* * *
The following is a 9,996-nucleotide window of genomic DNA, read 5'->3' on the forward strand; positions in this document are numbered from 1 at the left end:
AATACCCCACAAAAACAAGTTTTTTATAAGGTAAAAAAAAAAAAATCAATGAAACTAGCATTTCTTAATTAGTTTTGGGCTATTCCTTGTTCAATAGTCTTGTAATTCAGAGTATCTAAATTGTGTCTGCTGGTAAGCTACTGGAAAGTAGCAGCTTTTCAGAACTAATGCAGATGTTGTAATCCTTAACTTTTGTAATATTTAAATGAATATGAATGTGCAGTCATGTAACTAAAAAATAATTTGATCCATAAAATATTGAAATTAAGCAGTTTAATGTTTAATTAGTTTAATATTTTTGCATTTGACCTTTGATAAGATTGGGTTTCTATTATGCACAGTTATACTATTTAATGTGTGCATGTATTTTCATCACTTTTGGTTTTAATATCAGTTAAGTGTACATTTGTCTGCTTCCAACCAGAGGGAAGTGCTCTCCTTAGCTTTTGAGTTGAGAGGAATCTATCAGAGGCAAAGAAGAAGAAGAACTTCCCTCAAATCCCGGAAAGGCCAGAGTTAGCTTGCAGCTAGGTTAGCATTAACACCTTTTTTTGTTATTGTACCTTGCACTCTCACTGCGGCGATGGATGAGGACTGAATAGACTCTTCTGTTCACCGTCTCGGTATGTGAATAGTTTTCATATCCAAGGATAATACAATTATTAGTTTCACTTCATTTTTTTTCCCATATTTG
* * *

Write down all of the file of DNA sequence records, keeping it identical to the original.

The following is a 9,996-nucleotide window of genomic DNA, read 5'->3' on the forward strand; positions in this document are numbered from 1 at the left end:
AATACCCCACAAAAACAAGTTTTTTATAAGGTAAAAAAAAAAAAATCAATGAAACTAGCATTTCTTAATTAGTTTTGGGCTATTCCTTGTTCAATAGTCTTGTAATTCAGAGTATCTAAATTGTGTCTGCTGGTAAGCTACTGGAAAGTAGCAGCTTTTCAGAACTAATGCAGATGTTGTAATCCTTAACTTTTGTAATATTTAAATGAATATGAATGTGCAGTCATGTAACTAAAAAATAATTTGATCCATAAAATATTGAAATTAAGCAGTTTAATGTTTAATTAGTTTAATATTTTTGCATTTGACCTTTGATAAGATTGGGTTTCTATTATGCACAGTTATACTATTTAATGTGTGCATGTATTTTCATCACTTTTGGTTTTAATATCAGTTAAGTGTACATTTGTCTGCTTCCAACCAGAGGGAAGTGCTCTCCTTAGCTTTTGAGTTGAGAGGAATCTATCAGAGGCAAAGAAGAAGAAGAACTTCCCTCAAATCCCGGAAAGGCCAGAGTTAGCTTGCAGCTAGGTTAGCATTAACACCTTTTTTTGTTATTGTACCTTGCACTCTCACTGCGGCGATGGATGAGGACTGAATAGACTCTTCTGTTCACCGTCTCGGTATGTGAATAGTTTTCATATCCAAGGATAATACAATTATTAGTTTCACTTCATTTTTTTTCCCATATTTG